Richter's plan to use the Cruxis Crystal and the mana fragment to burn himself alive for all eternity using the mana generated from that to keep the demons from passing through the Ginugagap.
Anguished Declaration of Love: Played with. Marta's love for Emil is well known, even as it changes from infatuation with an idea of him to truly falling for the real Emil. Even so, Marta tearfully shouting while asking if she ever meant anything to Emil in chapter 8, then burying her head into his chest and telling him she want to be with him might be considered one, even if it's not exactly a confession of love. Emil nervously tells Marta that he loves her, though she cuts him off at the end with a kiss. His confession is not all that anguished, but it does come out during a pretty heartwrenching moment, as it may be the last time the two of them will get a chance to make their feelings for each other known.
Aristocrats Are Evil: Other than the ones in Lloyd's party and the royal family, most of the aristocracy in Meltokio are stereotypical snobbish douchebags.
Ars Nova is a secret unison attack that can be used when the Unison bar isn't full and two of the minor elements are Light and Dark. It's a long stream of attacks that do a small amount of damage. It's actually a lot more useful if one can use it at the END of their combo chain. If used before doing a combo, it is fairly useless.
Ain Soph Aur is a move that can be chained into from Emil's Mystic Arte after a certain story event if you know how. It costs twice the amount of a normal Mystic Arte (100 TP instead of 50, and if you don't have enough it drains all of your TP), and it's based off Emil's naturally low Arte Attack stat. It hits more times (and possibly does more damage) the more monsters the player has pacts with. This, unfortunately, still doesn't really make it that useful unless you really work for it, and it's still based off of Arte Attack. It's even more impractical when used against Richter, who will launch it right back at you with Eternal Recurrance.
Bag of Spilling: No matter how powerful you got the party in the first game, they won't have any of the Infinity Plus One Swords or techniques in the sequel at first, and the first time they each join your party, their level caps are much lower than you probably got them (especially if you got 2x, 10x, or combo experience in a New Game+). At endgame though, they'll once again have their endgame equipment from the last game (with the exception of Lloyd, who is using a new weapon due to the fact Flamberge is at Anna's grave). They'll be stuck at level 50 though.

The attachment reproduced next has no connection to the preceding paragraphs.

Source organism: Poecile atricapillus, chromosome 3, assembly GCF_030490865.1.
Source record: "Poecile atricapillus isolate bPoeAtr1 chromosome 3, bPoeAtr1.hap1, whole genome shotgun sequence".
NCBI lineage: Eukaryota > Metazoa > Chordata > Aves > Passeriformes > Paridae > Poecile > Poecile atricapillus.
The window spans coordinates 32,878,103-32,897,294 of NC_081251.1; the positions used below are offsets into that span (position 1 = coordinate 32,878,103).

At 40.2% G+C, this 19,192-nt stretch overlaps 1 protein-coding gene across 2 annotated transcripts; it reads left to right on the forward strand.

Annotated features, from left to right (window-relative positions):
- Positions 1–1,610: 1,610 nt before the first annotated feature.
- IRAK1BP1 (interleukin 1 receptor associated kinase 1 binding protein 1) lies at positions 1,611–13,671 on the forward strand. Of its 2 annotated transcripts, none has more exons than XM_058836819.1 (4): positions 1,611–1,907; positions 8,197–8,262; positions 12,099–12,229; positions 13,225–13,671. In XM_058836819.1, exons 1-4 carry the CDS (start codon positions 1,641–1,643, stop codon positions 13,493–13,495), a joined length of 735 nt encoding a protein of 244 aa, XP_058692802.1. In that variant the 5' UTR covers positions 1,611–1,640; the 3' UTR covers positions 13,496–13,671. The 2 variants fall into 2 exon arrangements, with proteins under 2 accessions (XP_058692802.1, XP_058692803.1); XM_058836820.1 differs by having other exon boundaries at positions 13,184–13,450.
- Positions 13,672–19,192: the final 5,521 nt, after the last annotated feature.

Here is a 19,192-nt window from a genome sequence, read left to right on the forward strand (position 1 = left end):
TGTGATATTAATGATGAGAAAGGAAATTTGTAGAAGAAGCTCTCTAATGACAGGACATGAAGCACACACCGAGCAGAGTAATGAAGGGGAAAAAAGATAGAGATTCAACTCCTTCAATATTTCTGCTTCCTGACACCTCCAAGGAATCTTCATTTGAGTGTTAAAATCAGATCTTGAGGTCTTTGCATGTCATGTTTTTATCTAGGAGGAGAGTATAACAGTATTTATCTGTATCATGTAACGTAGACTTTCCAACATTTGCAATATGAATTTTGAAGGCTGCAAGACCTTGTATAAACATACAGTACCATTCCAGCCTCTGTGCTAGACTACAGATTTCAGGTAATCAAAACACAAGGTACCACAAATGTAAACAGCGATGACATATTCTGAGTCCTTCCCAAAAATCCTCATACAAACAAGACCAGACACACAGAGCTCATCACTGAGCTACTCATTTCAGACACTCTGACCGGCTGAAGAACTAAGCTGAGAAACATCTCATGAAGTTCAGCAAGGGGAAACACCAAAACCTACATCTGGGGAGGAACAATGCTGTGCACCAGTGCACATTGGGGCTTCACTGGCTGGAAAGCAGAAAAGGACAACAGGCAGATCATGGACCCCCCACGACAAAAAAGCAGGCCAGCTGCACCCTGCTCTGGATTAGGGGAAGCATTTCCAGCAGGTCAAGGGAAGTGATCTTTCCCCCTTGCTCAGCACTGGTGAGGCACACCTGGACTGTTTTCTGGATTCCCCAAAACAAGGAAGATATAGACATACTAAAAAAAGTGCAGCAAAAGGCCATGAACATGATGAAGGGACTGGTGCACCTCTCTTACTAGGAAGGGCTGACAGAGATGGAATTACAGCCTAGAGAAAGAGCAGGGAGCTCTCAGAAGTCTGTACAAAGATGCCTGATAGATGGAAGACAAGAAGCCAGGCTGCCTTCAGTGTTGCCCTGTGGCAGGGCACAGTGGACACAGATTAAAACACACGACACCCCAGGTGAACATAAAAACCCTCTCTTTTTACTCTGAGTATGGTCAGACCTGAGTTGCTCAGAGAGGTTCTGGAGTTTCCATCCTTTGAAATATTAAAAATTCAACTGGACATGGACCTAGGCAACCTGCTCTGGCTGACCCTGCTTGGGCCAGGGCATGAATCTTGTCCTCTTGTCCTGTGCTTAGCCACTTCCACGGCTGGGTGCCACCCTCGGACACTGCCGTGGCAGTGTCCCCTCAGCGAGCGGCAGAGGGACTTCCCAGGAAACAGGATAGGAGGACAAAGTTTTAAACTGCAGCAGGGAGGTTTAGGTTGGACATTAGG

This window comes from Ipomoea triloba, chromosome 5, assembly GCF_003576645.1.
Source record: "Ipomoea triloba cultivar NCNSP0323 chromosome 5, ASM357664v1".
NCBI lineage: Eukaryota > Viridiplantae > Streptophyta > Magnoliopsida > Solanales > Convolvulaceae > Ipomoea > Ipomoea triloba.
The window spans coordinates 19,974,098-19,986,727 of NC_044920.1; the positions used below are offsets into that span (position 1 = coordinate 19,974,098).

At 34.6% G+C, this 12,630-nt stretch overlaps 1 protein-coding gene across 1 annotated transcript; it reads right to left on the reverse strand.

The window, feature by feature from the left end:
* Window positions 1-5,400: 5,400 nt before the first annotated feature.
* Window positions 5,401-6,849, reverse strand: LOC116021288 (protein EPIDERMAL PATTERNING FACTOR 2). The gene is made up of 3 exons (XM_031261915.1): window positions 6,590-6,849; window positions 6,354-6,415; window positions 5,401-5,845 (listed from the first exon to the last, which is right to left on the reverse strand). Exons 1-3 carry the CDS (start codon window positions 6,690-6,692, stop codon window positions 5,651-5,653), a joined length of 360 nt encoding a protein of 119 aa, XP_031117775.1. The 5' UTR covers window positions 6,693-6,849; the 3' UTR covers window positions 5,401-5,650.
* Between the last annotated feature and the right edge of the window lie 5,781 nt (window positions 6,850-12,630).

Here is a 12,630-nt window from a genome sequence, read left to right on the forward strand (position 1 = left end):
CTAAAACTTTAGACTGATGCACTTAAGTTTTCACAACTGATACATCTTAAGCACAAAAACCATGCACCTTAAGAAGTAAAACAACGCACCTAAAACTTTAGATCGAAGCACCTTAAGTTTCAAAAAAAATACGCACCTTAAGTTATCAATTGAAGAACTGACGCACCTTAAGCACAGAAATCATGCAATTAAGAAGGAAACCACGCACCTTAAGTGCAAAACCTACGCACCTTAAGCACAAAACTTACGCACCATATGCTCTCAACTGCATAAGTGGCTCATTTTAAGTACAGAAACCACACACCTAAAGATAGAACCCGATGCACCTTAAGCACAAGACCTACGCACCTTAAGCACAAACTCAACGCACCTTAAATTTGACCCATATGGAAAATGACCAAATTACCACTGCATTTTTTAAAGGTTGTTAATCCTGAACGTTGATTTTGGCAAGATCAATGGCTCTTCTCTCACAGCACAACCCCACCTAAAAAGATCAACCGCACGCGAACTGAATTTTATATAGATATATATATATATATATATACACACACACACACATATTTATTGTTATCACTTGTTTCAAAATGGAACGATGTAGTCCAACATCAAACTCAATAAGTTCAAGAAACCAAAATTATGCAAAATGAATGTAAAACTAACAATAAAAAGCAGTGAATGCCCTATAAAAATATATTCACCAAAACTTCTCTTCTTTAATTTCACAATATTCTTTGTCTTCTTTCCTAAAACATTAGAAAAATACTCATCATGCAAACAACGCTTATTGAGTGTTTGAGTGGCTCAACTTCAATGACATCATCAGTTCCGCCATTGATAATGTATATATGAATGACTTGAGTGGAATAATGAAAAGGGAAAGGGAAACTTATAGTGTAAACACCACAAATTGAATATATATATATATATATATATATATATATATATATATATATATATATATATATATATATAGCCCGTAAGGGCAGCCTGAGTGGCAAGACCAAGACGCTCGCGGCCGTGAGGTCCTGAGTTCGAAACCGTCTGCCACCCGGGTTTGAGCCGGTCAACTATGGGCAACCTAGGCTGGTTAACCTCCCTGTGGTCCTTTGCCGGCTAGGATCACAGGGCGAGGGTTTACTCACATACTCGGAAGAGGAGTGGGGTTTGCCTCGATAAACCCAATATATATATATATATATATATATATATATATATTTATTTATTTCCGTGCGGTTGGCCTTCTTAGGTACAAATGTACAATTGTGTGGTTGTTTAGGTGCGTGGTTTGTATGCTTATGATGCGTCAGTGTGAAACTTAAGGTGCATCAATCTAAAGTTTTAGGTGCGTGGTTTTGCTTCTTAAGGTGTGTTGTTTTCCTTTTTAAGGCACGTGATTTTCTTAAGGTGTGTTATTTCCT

Barrier Maiden: Richter's master plan involves turning himself into one of these. Emil also attempts to become one.
Bloodless Carnage: Which is normal for the series, but really noticeable in cutscenes where people take lethal hits like Emil fatally slashing Decus' back and Marta doing the same to Alice; clothes are not even damaged.
Bonus Boss: Album Atrum, who can only be fought at the end of the game after finishing the Treasure Hunter Katz quests.
Book Ends: Assuming one gets the "good" ending, the story begins and ends with Marta in Palmacosta near the same shop with Emil arriving and fulfilling her wish.
Brick Joke: When the party finally reaches Altamira, you can find Eau de Seduction (the offensive cologne that Decus is always wearing)'s creator, who's wondering why he hasn't gotten any commendations on it.
One early skit has Tenebrae talking about his shapeshifting abilities, including that he could even turn into a beautiful woman if he so wants. Near the end of the game, he transforms into Celsius to distract a pair of Vanguard soldiers.
But Thou Must: A few choices are offered to the player during cut scenes at the very beginning of the game. Either choice causes the cut scene to ultimately play out the same way and the story continues on in the same path, although one choice does affect which ending the players might get.
Quite a lot of Emil's early idiocy (such as not knowing how to fish despite growing up on a coastal town, nor knowing anything about the Desians' Human Ranches despite there being one near his home town) comes across as lame exposition on the Symphonia world for those who haven't played the original game. It's actually foreshadowing the fact that this person has no memories and is filling in the blanks as he goes along.
Everything about the awkward way Richter interacts with Emil, and especially the way he frequently refuses to look directly at him, makes much more sense by the end of the game.
Also, Emil's two personalities being able to imitate each other.
Niflheim only appears as part of a sidequest in the first game. Now it's a major focal point in this one.